Personal Directive (Living Will) Frequently Asked Questions
- How specific can I be when leaving directions in a personal directive?
- Can I request euthanasia in a personal directive?
- I would like my organs to be donated. Should I specify this in my personal directive (living will)?
- Can I write a personal directive myself?
- My personal directive (living will) is 10 years old. Do I need a new one?
- What do I do with my personal directive after it is signed and ready to go?
- I want to make a personal directive but my family doesn’t want to talk about it. How can I be sure they will follow my instructions?
- Can I just tell my family my wishes?
You can be as specific as you wish. Some people do not want anything done to keep them alive if they require life support while others want certain things done depending on the situation.
No. Instructions for euthanasia cannot be enforced.
Yes. Your personal directive is the ideal place to specify which organs, if any, you want to donate.
We recommend getting advice and assistance from your lawyer and your doctor when creating a personal directive. This ensures the will is legal, that you understand everything clearly, and that you are making the right medical choices for you.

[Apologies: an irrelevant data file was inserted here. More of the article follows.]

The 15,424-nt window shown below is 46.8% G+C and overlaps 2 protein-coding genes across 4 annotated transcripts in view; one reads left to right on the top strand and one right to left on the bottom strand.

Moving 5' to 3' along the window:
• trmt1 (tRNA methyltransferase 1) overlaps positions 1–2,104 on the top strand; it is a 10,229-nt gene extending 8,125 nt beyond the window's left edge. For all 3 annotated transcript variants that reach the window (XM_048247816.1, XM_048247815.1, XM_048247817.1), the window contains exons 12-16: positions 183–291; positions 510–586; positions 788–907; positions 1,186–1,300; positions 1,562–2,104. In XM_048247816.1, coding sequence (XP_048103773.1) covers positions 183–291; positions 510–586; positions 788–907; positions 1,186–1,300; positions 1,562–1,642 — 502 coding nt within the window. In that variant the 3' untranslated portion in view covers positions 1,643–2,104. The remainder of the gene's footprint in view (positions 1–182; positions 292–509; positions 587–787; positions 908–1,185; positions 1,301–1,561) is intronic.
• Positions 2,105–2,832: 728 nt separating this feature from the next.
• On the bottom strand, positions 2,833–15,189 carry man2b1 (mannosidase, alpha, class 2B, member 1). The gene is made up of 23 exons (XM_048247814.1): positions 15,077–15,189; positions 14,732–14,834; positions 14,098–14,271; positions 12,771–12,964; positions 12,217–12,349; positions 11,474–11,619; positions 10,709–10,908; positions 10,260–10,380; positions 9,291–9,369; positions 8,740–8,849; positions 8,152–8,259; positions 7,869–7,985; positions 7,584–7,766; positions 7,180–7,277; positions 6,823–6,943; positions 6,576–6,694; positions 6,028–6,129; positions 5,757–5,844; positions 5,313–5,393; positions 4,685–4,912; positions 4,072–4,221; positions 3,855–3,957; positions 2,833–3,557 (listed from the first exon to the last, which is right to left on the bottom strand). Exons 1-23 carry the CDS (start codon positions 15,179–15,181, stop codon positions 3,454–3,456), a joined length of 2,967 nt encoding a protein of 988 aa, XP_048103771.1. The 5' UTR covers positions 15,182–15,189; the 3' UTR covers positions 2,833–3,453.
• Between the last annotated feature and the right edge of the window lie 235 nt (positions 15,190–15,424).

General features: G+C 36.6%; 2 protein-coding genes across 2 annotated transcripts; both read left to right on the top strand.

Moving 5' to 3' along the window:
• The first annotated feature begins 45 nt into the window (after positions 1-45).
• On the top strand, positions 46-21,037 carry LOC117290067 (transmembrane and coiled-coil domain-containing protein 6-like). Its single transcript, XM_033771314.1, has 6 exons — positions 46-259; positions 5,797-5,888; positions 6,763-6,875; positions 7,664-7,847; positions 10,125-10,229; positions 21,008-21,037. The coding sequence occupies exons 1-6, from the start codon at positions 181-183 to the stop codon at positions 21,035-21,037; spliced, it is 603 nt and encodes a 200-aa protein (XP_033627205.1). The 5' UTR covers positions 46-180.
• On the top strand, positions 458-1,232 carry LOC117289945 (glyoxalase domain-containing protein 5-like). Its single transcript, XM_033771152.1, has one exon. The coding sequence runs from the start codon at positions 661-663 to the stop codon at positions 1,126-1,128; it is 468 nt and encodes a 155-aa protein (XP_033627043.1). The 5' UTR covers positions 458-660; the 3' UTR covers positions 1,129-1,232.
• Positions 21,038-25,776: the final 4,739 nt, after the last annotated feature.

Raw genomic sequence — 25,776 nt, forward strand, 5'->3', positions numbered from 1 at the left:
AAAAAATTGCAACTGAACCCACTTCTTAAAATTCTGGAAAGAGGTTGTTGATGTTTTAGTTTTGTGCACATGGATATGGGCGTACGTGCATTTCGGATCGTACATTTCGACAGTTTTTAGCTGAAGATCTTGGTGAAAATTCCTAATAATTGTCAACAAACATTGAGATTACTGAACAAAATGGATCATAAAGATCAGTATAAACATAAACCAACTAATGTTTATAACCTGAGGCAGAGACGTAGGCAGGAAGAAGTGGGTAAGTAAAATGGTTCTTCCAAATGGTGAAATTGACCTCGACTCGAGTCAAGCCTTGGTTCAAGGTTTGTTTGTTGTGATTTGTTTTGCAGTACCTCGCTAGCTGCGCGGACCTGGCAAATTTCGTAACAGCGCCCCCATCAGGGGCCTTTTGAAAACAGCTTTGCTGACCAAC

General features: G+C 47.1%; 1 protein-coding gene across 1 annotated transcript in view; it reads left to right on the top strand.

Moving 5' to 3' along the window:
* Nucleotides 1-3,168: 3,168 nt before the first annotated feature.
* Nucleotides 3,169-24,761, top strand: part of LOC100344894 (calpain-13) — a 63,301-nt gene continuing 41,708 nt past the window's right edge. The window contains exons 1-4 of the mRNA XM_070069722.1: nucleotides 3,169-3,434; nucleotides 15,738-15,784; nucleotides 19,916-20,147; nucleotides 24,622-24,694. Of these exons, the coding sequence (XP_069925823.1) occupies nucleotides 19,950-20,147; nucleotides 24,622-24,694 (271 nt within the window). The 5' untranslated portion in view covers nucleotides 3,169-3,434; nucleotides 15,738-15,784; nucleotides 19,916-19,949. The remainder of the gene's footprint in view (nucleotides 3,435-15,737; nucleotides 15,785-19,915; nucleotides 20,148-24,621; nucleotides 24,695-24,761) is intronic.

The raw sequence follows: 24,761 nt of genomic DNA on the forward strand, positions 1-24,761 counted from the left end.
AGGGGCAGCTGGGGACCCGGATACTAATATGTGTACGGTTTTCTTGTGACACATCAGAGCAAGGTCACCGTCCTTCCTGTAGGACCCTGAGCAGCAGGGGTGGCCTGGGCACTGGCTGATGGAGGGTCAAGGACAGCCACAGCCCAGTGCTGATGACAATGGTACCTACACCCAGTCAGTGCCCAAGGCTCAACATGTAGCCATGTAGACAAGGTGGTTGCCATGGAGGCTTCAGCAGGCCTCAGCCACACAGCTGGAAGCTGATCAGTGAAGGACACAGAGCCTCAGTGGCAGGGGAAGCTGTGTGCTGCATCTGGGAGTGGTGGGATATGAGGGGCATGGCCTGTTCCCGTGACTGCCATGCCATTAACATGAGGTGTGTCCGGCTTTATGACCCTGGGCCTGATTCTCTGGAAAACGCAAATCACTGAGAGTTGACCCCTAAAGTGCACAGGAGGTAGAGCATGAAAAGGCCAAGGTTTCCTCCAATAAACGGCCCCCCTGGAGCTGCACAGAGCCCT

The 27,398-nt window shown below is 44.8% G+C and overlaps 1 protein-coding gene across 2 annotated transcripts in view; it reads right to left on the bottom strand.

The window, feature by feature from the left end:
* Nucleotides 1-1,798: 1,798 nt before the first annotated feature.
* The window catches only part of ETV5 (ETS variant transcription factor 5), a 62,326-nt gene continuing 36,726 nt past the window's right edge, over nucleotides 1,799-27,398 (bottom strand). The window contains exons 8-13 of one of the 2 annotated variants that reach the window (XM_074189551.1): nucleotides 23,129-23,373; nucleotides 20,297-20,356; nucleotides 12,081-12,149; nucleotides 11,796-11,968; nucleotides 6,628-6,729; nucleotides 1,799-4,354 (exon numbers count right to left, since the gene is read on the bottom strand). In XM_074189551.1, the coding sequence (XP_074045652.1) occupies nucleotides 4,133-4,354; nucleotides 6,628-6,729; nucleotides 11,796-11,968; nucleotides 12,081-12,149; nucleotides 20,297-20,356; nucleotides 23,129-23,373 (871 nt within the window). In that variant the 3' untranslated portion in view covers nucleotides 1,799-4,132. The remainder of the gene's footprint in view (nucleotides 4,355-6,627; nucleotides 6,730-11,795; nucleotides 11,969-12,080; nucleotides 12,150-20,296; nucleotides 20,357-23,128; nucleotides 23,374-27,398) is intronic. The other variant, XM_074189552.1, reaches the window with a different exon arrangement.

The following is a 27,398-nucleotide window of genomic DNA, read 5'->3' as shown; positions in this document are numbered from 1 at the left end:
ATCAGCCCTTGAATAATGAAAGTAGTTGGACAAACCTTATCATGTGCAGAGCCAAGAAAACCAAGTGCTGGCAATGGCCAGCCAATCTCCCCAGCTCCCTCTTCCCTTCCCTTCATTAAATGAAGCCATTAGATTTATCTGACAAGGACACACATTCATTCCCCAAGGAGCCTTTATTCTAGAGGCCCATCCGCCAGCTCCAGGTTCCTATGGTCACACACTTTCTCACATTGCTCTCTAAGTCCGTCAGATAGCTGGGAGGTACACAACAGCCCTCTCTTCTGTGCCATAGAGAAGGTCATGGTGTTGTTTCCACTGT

You don’t necessarily need a new one but you should review your personal directive every few years. Medicine is always evolving and you may have ruled out procedures that are no longer risky.
Unlike the directions in regular wills, the directions in living wills or personal directives need to be carried out quickly, often in emergency situations. Some people carry a card in their wallet that informs hospital personnel that they have a personal directive and want a certain person to make decisions for them. You should also tell your family, the agent you have appointed, and your doctor about your directions and where they can find your personal directive if they need it.
I want to make a personal directive but my family doesn’t want to talk about it. How can I be sure they will follow my instructions?
Emotions can run high when you are planning for the end of life and family members can find it difficult to deal with your decisions. In such situations, it can be better to appoint someone from outside your family, such as a friend or trusted colleague, as your agent.
You can also remind your family that having a personal directive is responsible and will help them care for you in a way that is respectful and desired.
No. You must write your wishes in a legal personal directive. If you do not, there is no legal obligation to follow your wishes.